allocatable vs non-allocatable arrays 
Author Message
 allocatable vs non-allocatable arrays

Hi,

I'd like to ask your opinion on whether or not arrays should always be
allocatable or not. Consider the the example program below. I have two
versions of essentially the same routine. Once the dummy array argument
is allocatable, once it's not.

If I use the first version ("test"), I can compile and run it both with
an allocatable (b) and a non-allocatable (a) actual argument. calling
test(b) causes a segfault. Of course, had I allocated b before calling
test(b), it would work.

If I'm looking for robustness (imagine the test routine being in a
library that I'm writing, where I have no control over how someone
might call it) this possibility of a segfault is pretty bad. There is
no way for me to check inside the test routine whether or not the dummy
argument is allocated.

The alternative is using the test2 routine. This case seems very robust
to me. If it compiles, I can make sure it works correctly by checking
the allocation status of the array. There's no possibility of an
unexpected error. The price is that it will only compile if the actual
argument is declared as allocatable. Hence the test2(a) call doesn't
work.

If I decided to make all arrays allocatable inside my library, I would
reach maximum robustness, but I'd impose on the person using the
library that she'd have to make all her arrays allocatable as well.
Still this seems like that best option. What do you think? Are there
any consideration I have neglected?

This is specifically for fortran 90, of course.

Thanks,
Michael

---------- %< ----------------
program aatest
  real :: a(5)
  real, allocatable :: b(:)

  call test(a)
  !call test(b)  ! segfault
  !call test2(a) ! doesn't compile
  call test2(b)

contains

    subroutine test(a)
      real :: a(:)
      write (*,*) size(a)
      write (*,*) a(1)
    end subroutine test

    subroutine test2(a)
      real, allocatable :: a(:)
      if (allocated(a)) then
        write (*,*) size(a)
        write (*,*) a(1)
      else
        write (*,*) "not allocated"
      end if
    end subroutine test2

end program aatest
---------- %< ----------------



Sun, 24 Jul 2011 02:28:00 GMT  
 allocatable vs non-allocatable arrays

Quote:
> I'd like to ask your opinion on whether or not arrays should always be
> allocatable or not. Consider the the example program below. I have two
> versions of essentially the same routine. Once the dummy array argument
> is allocatable, once it's not.

As far as I know, allocatable dummy arguments should be used
only when the called routine has to change the size, including
allocating it the first time.

Quote:
> If I use the first version ("test"), I can compile and run it both with
> an allocatable (b) and a non-allocatable (a) actual argument. calling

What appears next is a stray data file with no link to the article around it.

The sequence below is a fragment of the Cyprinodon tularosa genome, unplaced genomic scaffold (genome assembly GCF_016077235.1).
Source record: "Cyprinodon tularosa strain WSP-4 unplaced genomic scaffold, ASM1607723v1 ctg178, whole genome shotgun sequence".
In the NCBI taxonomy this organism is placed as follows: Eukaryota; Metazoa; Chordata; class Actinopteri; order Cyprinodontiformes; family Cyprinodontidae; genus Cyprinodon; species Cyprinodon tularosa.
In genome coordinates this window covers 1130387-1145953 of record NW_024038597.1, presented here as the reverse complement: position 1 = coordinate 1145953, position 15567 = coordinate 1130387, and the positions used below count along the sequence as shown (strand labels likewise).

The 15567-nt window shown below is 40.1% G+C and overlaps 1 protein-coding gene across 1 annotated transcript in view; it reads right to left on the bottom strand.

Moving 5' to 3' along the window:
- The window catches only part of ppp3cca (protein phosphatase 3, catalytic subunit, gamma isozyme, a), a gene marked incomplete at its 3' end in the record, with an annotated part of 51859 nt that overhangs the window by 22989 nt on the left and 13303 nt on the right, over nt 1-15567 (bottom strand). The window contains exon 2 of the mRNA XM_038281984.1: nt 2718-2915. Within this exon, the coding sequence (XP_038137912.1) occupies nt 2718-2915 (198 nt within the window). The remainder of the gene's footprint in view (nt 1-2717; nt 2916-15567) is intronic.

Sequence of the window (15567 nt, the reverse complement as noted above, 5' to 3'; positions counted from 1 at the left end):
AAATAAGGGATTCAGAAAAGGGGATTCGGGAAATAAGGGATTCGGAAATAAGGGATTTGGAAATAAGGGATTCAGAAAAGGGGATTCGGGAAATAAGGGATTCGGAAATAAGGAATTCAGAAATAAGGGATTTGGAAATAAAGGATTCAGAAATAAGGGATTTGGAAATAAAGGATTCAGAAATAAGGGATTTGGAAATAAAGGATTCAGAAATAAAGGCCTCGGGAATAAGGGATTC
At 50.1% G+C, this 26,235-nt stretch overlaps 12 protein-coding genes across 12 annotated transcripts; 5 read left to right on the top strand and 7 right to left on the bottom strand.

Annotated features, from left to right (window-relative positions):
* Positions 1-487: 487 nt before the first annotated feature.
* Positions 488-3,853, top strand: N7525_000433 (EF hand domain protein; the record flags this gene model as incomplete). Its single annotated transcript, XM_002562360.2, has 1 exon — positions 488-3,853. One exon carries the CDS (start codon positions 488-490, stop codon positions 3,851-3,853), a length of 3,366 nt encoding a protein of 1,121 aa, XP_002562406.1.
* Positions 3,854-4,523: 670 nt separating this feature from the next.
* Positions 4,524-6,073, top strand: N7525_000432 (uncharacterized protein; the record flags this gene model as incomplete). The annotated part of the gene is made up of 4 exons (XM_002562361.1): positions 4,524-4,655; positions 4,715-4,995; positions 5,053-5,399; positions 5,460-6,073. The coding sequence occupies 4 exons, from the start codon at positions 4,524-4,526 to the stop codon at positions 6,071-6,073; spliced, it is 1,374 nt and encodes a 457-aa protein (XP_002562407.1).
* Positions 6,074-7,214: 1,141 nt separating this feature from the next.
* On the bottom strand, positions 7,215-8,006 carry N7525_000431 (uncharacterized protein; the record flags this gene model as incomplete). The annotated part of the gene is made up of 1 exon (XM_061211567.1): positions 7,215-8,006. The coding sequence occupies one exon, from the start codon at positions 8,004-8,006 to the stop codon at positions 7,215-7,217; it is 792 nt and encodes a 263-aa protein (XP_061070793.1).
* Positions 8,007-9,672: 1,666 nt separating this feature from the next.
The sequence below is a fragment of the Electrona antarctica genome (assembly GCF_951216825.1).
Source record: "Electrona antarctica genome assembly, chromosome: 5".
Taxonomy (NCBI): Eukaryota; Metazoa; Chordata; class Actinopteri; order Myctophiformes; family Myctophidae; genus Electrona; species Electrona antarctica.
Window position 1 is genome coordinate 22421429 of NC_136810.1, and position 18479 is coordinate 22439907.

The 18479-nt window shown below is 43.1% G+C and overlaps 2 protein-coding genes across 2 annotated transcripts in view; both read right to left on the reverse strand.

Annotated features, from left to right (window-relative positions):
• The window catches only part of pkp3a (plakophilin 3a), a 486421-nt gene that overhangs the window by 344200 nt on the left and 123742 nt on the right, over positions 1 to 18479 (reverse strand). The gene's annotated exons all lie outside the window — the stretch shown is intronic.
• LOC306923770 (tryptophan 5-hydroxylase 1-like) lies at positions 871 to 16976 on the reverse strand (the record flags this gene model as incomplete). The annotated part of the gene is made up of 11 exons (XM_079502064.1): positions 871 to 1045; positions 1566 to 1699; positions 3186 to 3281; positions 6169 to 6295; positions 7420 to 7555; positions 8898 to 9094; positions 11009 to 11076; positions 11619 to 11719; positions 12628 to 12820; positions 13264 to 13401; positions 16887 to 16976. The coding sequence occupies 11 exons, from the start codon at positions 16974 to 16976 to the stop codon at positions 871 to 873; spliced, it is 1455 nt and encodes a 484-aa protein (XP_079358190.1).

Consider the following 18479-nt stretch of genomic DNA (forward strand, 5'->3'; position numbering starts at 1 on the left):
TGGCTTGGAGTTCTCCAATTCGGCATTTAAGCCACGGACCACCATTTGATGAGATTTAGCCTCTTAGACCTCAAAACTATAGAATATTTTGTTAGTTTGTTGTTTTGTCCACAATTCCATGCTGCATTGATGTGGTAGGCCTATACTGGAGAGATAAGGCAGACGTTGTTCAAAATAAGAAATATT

> test(b) causes a segfault. Of course, had I allocated b before calling
> test(b), it would work.

Yes, but there is no reason to do that.  There is no useful
thing a called routine can do with a non-allocated array passed
to a non-allocatable dummy.  (I believe just calling it is
non-standard, but definitely referencing it is wrong.)

Put if(allocated(b)) on the call statement.

Quote:
> If I'm looking for robustness (imagine the test routine being in a
> library that I'm writing, where I have no control over how someone
> might call it) this possibility of a segfault is pretty bad. There is
> no way for me to check inside the test routine whether or not the dummy
> argument is allocated.

Doing just about anything with a non-allocated array except
allocating it or passing it to an allocatable dummy is likely
to get you a segfault.  Don't do it.

Quote:
> The alternative is using the test2 routine. This case seems very robust
> to me. If it compiles, I can make sure it works correctly by checking
> the allocation status of the array. There's no possibility of an
> unexpected error. The price is that it will only compile if the actual
> argument is declared as allocatable. Hence the test2(a) call doesn't
> work.

It seems less robust to me, it fails if you try to pass a
non-allocatable array.  (I don't know that the standard
requires that to be noted at compile time, though in your
example it is diagnosed.

Quote:
> If I decided to make all arrays allocatable inside my library, I would
> reach maximum robustness, but I'd impose on the person using the
> library that she'd have to make all her arrays allocatable as well.
> Still this seems like that best option. What do you think? Are there
> any consideration I have neglected?

(snip)

-- glen



Sun, 24 Jul 2011 02:45:32 GMT  
 allocatable vs non-allocatable arrays

Quote:

> > If I use the first version ("test"), I can compile and run it both with
> > an allocatable (b) and a non-allocatable (a) actual argument. calling
> > test(b) causes a segfault. Of course, had I allocated b before calling
> > test(b), it would work.

> Yes, but there is no reason to do that. ?There is no useful
> thing a called routine can do with a non-allocated array passed
> to a non-allocatable dummy. ?(I believe just calling it is
> non-standard, but definitely referencing it is wrong.)

Yup, non-standard. Take a look at

http://preview.tinyurl.com/ctlnql

( goes to an earlier clf thread )

And I've definitely encountered seg-faults because of this,

Ian



Sun, 24 Jul 2011 16:25:49 GMT  
 
 [ 3 post ] 

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